There was a report from a community garden on the Lower East Side of a 
Yellow-throated Vireo, which would be quite late, and if possible ought to be 
photographed if seen again. [N.B., I did very modest look-up of some records of 
photographed birds as of this date or later; there are not that many from the 
NYC region or points north by that date-range; 1 was well-photographed for a 
state late-date record in New Hampshire last year on Nov. 24 (S. Mirick) but 
that is (as the record suggests) an exceptionally late date for the region. 
Also just last year, 1 was photographed on Maine’s mid-coast, just 4 days later 
on Nov. 28 (T. Aversa) & this latter photographed sighting was also notable for 
having had 3 other vireo spp. in the same area & on that very late date (the 
other were White-eyed, Blue-headed, & at least 3 Red-eyed Vireos). Further, and 
again just last year, on Cape Cod Massachusetts, Yellow-throated Vireo was 
photo’d. from Nov. 23, & even on to Dec., including more than 1 individual.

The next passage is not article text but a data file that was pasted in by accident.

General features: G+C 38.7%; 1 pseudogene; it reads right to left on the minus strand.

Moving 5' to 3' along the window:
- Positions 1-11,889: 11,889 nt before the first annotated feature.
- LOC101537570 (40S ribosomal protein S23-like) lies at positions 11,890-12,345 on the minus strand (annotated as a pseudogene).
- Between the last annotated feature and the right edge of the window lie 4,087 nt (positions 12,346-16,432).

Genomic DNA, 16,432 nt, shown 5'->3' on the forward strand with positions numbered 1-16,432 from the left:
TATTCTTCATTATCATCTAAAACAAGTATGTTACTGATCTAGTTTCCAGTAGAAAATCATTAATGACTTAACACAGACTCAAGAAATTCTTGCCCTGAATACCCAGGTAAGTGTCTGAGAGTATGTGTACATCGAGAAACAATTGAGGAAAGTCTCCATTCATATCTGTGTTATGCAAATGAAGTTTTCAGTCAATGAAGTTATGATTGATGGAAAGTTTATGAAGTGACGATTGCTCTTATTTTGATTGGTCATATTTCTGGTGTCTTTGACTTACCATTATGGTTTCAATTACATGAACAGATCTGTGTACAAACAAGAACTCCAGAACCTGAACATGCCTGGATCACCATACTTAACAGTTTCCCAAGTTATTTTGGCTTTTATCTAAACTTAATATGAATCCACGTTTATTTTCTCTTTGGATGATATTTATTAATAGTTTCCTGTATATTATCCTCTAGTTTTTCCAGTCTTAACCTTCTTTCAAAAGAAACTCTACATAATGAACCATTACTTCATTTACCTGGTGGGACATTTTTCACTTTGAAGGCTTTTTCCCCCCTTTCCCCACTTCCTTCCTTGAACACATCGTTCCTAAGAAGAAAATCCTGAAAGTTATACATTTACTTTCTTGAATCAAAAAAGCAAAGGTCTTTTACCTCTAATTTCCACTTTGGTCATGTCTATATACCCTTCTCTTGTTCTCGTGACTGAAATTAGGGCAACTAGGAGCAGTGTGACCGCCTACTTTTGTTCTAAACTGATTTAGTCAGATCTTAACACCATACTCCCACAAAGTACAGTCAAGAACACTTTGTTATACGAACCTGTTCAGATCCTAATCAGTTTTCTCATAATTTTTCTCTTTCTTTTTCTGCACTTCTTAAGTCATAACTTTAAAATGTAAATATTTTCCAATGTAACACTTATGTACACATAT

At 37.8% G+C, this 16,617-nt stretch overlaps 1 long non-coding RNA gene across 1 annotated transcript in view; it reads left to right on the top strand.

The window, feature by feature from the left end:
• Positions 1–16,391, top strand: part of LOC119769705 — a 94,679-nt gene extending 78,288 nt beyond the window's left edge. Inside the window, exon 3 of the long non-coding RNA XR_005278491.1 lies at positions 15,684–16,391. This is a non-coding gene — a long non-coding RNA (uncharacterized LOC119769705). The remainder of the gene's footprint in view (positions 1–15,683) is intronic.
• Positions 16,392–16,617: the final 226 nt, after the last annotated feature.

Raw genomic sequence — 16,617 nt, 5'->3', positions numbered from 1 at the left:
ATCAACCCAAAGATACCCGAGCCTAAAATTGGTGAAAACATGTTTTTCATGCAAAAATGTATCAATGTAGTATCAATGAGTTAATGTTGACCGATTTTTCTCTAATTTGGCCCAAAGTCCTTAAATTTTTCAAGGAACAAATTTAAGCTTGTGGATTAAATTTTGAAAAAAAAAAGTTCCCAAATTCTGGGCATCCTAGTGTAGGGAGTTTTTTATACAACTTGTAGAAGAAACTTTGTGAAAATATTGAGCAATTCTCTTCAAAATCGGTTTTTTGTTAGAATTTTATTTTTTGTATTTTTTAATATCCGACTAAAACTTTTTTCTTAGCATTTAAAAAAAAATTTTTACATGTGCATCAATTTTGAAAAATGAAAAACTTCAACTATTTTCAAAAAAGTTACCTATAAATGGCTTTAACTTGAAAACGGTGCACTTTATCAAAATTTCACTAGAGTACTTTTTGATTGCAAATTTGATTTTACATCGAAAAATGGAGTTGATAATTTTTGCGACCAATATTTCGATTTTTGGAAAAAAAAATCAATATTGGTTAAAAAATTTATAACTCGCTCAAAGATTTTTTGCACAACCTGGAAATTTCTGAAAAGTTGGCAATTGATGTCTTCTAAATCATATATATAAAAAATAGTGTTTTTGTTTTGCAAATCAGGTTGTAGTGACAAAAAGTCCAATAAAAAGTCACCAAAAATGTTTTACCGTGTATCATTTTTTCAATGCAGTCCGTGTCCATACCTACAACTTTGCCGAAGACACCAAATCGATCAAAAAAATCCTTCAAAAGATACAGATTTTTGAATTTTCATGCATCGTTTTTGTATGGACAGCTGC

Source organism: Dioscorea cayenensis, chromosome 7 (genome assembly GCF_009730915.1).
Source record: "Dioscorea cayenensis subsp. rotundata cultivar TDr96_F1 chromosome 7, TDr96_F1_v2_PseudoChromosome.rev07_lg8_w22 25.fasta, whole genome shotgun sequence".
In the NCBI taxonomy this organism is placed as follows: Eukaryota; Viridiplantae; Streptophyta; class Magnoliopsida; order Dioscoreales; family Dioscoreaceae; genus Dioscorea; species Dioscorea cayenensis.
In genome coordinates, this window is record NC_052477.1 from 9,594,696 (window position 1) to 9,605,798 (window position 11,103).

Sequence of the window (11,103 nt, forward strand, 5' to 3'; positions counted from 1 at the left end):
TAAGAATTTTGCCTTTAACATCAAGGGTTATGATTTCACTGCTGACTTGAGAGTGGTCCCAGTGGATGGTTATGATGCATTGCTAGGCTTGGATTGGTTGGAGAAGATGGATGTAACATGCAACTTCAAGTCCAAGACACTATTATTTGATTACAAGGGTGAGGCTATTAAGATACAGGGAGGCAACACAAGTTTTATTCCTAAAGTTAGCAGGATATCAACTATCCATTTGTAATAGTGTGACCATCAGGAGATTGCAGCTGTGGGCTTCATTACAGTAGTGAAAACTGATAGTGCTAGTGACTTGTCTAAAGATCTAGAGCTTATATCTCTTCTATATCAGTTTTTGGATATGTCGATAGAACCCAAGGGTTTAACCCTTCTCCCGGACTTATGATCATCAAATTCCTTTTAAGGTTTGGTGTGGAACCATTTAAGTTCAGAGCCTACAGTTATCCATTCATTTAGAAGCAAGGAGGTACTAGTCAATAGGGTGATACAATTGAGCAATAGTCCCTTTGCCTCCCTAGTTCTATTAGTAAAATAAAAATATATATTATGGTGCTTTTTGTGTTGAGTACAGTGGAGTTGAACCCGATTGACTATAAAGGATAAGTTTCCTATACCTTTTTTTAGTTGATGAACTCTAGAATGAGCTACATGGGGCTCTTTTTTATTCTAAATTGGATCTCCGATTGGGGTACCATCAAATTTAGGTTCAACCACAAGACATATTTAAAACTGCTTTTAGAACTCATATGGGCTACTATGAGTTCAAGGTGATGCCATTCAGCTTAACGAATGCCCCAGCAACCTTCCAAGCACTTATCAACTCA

There is even a photo-record for 1 on Nov. 6 at Quebec City in Canada, much 
farther north than other extremely late dates. The species has also been found 
multiple times in Nova Scotia & New Brunswick, maritime provinces of Canada in 
Nov. or later. So there is a bit of precedent, but these are rare occurrences 
for now. In future, & with potential climate-change, perhaps a very different 
phenological pattern to this, and to movements of many, many other species.]

- - -
Sun., 10/21 - 

A GOLDEN Eagle, always a very good sighting for N.Y. City, was seen moving past 
Inwood Hill Park in n. Manhattan around mid-day; observer R. Zucker has this 
<>    A long-staying Great Egret was 
still hanging-in at Muscota marsh by Inwood as well on Sunday, & might even be 
there still…  Other raptors were certainly seen as well moving over Manhattan & 
vicinity on this day of strong NW winds & a fresh cold front - it is possible